Oregano, the fragrant herb commonly used to flavor pasta and meat dishes, is renowned for its versatility in the kitchen. But did you know that it can also be transformed into an herbal oil with a wide range of benefits? Read on to learn more about oregano oil.
What Is Oregano Oil?
Oregano oil is derived from the leaves and flowers of oregano (Origanum vulgare), a hardy, bushy perennial herb, and a member of the mint (Lamiaceae) family. It’s native to Europe, although it grows in many areas around the world. The plant grows up to 90 centimeters (35 inches) high, with dark green leaves that are two to three centimeters long.
The ancient Greeks and Romans have a profound appreciation for oregano, using it for various medicinal uses. In fact, its name comes from the Greek words “oros” and “ganos,” which are words for mountain and joy,– oregano literally means “joy of the mountain.” It was revered as a symbol of happiness, and it was an ancient tradition to crown brides and grooms with a laurel of oregano.
There are over 40 oregano species, but the most therapeutically beneficial is the oil produced from wild oregano or Origanum vulgare that’s native to Mediterranean regions. Beware, though, as many of the oregano oils sold in grocery stores are not made from this variety, and may have little to no therapeutic value. Opt only for oregano oil made from Origanum vulgare and Thymus capitatus, a variety that grows in Spain.
To obtain oregano oil, the dried flowers and leaves of the wild oregano plant are harvested when the oil content of the plant is at its highest, and then distilled. The resulting oil is golden to dark yellow, with a strong spicy odor.
Uses of Oregano Oil
I highly recommend adding oregano oil to your arsenal of natural healing tools, as it has a wide range of uses. This herbal oil is a powerful antimicrobial that can help fight off infections. Oregano oil also has antibacterial, antiviral, and antifungal properties.
Other ideal uses for oregano oil are:
Treating foot or nail fungus. Put a few teaspoons of oregano oil in a basin of water and soak your feet in it. You can also dilute the oil (mix a drop with a teaspoon of olive or coconut oil), and then apply it on your nails or skin.
Killing parasites and infections. Dilute the oil (mix a drop with a drop of a carrier oil such as coconut oil), and place it under your tongue. Hold it there for a few minutes, and then rinse it out. Repeat this at least four times a day.
Alleviating sinus infections and colds. Put a few drops of oregano oil in a pot of steaming water, and then inhale the steam.
I also encourage using the antiseptic powers of this herbal oil to clean your home. Here’s one way how: combine four drops of oregano oil with 10 drops of lemon oil and a quarter-cup of white vinegar, and then add to a bucket of water. Use this mixture to wipe and clean surfaces.
Composition of Oregano Oil
Oregano oil is high in phenols, which are natural phytochemical compounds with beneficial antioxidant effects. The two most abundant phenols in it are:
Thymol – a natural fungicide with antiseptic properties. It helps boost your immune system, works as a shield against toxins, and even helps prevent tissue damage and encourages healing.
Carvacrol – found to be effective against various bacterial infections, such as candida albicans, staphylococcus, E. coli, campylobacter, salmonella, klebsiella, the aspergillus mold, giardia, pseudomonas, and listeria.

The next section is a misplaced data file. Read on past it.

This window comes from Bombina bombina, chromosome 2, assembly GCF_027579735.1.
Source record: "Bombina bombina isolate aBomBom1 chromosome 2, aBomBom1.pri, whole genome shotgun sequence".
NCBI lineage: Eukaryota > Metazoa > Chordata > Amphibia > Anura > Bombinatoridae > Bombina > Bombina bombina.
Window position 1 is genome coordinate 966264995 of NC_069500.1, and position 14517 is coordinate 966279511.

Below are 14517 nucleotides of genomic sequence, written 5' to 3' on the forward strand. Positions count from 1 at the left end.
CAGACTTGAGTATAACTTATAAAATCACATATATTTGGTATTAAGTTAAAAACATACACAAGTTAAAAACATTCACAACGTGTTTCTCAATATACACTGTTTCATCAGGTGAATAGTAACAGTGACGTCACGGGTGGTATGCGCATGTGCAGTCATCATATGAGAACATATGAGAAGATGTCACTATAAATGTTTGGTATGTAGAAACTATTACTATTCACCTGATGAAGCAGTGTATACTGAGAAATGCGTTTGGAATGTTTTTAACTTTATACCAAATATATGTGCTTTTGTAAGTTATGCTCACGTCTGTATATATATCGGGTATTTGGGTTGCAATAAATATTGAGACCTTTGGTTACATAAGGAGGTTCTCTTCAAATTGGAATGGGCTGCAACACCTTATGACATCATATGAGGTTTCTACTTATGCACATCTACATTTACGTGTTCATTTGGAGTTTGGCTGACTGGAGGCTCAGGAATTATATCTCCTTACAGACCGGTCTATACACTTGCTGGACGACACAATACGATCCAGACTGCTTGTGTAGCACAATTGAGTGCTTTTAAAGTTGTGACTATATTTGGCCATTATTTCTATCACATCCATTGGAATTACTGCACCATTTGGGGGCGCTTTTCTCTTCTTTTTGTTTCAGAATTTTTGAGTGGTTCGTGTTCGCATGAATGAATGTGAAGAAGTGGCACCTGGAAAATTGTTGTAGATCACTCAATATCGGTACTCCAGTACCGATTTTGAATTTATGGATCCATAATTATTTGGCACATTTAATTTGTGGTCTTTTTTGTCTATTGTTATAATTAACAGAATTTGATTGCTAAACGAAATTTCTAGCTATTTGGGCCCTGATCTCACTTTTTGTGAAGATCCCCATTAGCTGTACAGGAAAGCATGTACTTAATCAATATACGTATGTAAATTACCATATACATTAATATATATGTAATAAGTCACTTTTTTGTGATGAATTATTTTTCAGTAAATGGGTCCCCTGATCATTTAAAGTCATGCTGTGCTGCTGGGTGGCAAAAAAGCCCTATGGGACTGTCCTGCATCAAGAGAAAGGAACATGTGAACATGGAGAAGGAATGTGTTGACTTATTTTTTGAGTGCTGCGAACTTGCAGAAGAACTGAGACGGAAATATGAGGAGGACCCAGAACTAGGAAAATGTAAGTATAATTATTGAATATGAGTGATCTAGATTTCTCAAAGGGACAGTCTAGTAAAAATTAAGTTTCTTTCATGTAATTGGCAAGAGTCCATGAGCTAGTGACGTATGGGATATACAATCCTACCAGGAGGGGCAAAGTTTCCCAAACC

Other healthful compounds in oregano oil include:
Terpenes – known for their powerful antibacterial properties.
Rosmarinic acid – an antioxidant that prevents free radical damage and has shown promise in treating allergic asthma and preventing cancer and atherosclerosis. It also works as a natural antihistamine that reduces fluid buildup and swelling caused by allergy attacks.
Naringin – inhibits the growth of cancer cells and helps boost the antioxidants in oregano oil.
Beta-caryophyllin (E-BCP) – this substance inhibits inflammation and is also beneficial for conditions including osteoporosis and arteriosclerosis, as well as metabolic syndrome.11,
Nutrients like vitamins A, C, and E, calcium, magnesium, zinc, iron, potassium, manganese, copper, boron, and niacin are also found in oregano oil.
Benefits of Oregano Oil
Oregano oil has wide-reaching health benefits, but is most associated with respiratory and immune system health. It is known for helping prevent and treat infections, such as:
Urinary tract infections (UTIs) caused by bacteria like E. coli, Proteus,and Pseudomonas aeruginosa.
Respiratory infections brought on by Klebsiella pneumoniae and Staphylococcus aureus bacteria strains.
Yeast infections, even those that are resistant to the commonly used antifungal drug Diflucan.
Parasitic infections caused by the amoeba giardia – it was even found to be more effective than antibiotics like Tinidazol.
Oregano oil has strong antibacterial properties that can kill this deadly superbug.
Methicillin-resistant staphylococcus aureus (MRSA) infection – A team of Indian and British researchers found that oregano oil has strong antibacterial properties that can kill this deadly superbug.
Oregano oil has also shown promise in preventing food-borne illnesses caused by pathogens like listeria, salmonella, E. coli, and Shigella dysenteria. Adding it to foods not only helps kill the bacteria, but may also alleviate food poisoning symptoms. An animal study from University of Arizona researchers also found that oregano oil can help kill norovirus, which causes gastroenteritis.
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